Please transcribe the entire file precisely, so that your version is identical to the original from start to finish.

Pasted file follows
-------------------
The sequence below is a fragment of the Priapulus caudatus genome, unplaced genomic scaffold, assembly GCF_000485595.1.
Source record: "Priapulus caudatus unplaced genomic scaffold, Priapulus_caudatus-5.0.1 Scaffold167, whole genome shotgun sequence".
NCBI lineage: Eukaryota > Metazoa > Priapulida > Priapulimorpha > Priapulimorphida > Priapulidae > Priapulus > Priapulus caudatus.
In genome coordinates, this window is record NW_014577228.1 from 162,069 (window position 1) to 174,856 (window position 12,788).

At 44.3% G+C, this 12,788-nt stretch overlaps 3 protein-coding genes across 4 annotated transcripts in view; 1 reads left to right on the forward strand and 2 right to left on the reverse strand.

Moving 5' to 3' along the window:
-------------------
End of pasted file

The sequence below is a fragment of the Priapulus caudatus genome, unplaced genomic scaffold, assembly GCF_000485595.1.
Source record: "Priapulus caudatus unplaced genomic scaffold, Priapulus_caudatus-5.0.1 Scaffold167, whole genome shotgun sequence".
NCBI lineage: Eukaryota > Metazoa > Priapulida > Priapulimorpha > Priapulimorphida > Priapulidae > Priapulus > Priapulus caudatus.
In genome coordinates, this window is record NW_014577228.1 from 162,069 (window position 1) to 174,856 (window position 12,788).

At 44.3% G+C, this 12,788-nt stretch overlaps 3 protein-coding genes across 4 annotated transcripts in view; 1 reads left to right on the forward strand and 2 right to left on the reverse strand.

Moving 5' to 3' along the window: